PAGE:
Hebrew Vehicles Vocabulary: Part 1 Posted by Ayana on Nov 9, 2020 in Vocabulary
There are three Hebrew words for vehicle: רֶכֶב, כְּלִי רֶכֶב, כְּלִי תַּחְבּוּרָה. רֶכֶב is the most common among them. Although it means vehicle, in spoken language it usually refers to a car. For example:
אֵיפֹה הֶחֱנֵיתָ אֶת הָרֶכֶב?
Where did you park the vehicle?
קָנׅינוּ לָהּ רֶכֶב חָדָשׁ.
We bought her a new vehicle.
When the modern car was invented at the end of the 19th century, it received the name automobile in many languages. Hebrew journals in Europe adapted the new word, writing it as אוֹטוֹמוֹבִּיל. One editor, though, Eliezer Ben-Yehuda, refused to use a foreign word. In his newspaper, he named the new wheeled motor vehicle עֲגָלָה מְכוֹנִית. The phrase is a combination of the Hebrew word for cart (עֲגָלָה) with a new conjugation of the Hebrew word for machine (מְכוֹנָה) as an adjective. About a decade later, after Ben-Yehuda’s son assumed the post of editor, the phrase was shortened to מְכוֹנִית. In the newspaper he edited there were no עֲגָלָה מְכוֹנִית anymore, but only מְכוֹנִית.
There were very few cars in Israel at that time. People called them אוֹטוֹמוֹבִּיל, sometimes shortened it to אוֹטוֹ; some people called it מְכוֹנִית. Eventually, the use of the word מְכוֹנִית spread, and it overcame the use of the foreign word אוֹטוֹמוֹבִּיל. The shortening of the word automobile, though, is still very popular. Popular Hebrew nurseries prefer the word אוֹטוֹ, and it’s very common among children. The song הָאוֺטוֺ שֶׁלָּנוּ, for example, was written in the 1940s, about a green truck that collected agricultural products from kibbutzim in north of Israel, transporting them to the dairy in Haifa. Listen to the short catchy song every toddler in Israel know (Hebrew subtitles on screen):
Israelis, nowadays, use two words to describe car: מְכוֹנִית and אוֹטוֹ. Adults use both words when referring a car. Formal broadcasts favor the word מְכוֹנִית.
Mashina is one of Israel’s most influential rock band. In one of their hits, מְכוֹנִית, they sing: אֲנׅי רוֺצֶה לׅקְנוֺת מְכוֺנׅית (I want to buy a car), and drive out of Tel-Aviv, away from city traffic lights and trash in the streets:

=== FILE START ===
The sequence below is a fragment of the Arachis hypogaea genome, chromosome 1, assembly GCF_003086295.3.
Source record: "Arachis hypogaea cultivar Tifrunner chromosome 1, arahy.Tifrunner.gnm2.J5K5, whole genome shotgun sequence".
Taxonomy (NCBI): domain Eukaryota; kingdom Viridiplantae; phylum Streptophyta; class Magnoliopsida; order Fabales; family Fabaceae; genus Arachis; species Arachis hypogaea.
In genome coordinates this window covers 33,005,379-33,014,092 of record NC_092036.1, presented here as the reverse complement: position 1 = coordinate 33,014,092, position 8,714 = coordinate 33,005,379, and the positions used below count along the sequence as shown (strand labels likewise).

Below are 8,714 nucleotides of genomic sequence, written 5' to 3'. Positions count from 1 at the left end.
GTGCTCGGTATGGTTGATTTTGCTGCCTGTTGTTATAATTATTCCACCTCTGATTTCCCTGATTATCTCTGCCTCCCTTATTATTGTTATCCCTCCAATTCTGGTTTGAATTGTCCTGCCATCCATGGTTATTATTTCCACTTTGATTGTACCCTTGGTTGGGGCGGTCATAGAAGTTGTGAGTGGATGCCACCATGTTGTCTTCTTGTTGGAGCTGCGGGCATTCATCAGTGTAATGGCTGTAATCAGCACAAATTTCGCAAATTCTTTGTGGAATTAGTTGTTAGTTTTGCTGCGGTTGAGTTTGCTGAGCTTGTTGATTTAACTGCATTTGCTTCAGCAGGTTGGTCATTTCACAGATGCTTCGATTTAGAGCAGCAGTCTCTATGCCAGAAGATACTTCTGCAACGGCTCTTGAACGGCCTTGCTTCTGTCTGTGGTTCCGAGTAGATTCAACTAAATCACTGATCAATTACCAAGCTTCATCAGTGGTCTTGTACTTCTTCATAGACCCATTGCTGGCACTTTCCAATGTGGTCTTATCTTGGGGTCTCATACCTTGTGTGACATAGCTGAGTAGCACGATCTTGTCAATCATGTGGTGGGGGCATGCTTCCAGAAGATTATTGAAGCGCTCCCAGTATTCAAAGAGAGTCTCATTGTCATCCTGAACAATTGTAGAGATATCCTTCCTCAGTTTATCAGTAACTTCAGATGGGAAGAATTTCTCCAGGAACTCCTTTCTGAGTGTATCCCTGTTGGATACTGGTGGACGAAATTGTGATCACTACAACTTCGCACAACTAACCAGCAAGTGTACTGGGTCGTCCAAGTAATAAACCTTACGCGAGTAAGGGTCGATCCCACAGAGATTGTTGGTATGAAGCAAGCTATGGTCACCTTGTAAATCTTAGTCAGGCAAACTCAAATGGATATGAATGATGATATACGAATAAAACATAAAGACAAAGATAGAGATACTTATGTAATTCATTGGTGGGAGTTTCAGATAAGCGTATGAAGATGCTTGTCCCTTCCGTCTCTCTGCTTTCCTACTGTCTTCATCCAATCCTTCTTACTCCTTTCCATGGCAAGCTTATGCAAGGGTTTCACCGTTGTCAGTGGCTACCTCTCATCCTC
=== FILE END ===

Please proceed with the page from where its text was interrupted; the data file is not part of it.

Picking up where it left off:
The suffix ִית has many usages. One of them was formed according to the innovation of the word מְכוֹנִית. It became a suffix for vehicles. For example:
Truck = מַשָּׂאִית
Fire truck = כַּבָּאִית
Cab = מוֹנִית
Tanker = מְכָלִית
Pickup truck = מִטְעָנִית
Shuttle = הֶסֵּעִית
Sailboat = מִפְרָשִׂית
Spaceship = חֲלָלִית
Not all of the Hebrew names for vehicles end with this suffix. אוֹפַנּוֹעַ (motorbike) and אוֹפַנַּיִם (bicycle), for example, end differently. These two words are both compound words. In linguistics, compounding occurs when two or more words are joined to make a longer word.
The Hebrew word for motorbike was created by compounding the old word for wheel (אוֹפַן) with the flowery word for movement (נוֹעַ). The two short words in this case maintain their original vowel form, and the word אוֹפַנּוֹעַ is pronounced as o-fa-nu-a. Many native speakers, though, pronounce it improperly, and omit the a sound in the second syllable.
The Hebrew word for bicycle, a pedal-driven vehicle of two wheels, is the dual plural form of the old word for wheels. One wheel is אוֹפַן; many wheels are אוֹפַנִּים; two wheels are אוֹפַנַּיִם (pronounced as o-fa-na-im). The word אוֹפַנַּיִם also causes native speakers confusion, referring the word gender. Although it is obvious the singular form is masculine due to its ending with a consonant, still many refer the plural form as feminine. Remember: when talking about אוֹפַנַּיִם, all the adjectives and verbs should be conjugated as masculine. For example:
קָנׅיתׅי אוֹפַנַּיִם חֲדָשׁׅים.
I bought a new bicycle.
To practice the new vocabulary, listen to the full reading out aloud of the Hebrew children’s book Mom and Dad’s Car:
Keep Calm and Drive Safely!
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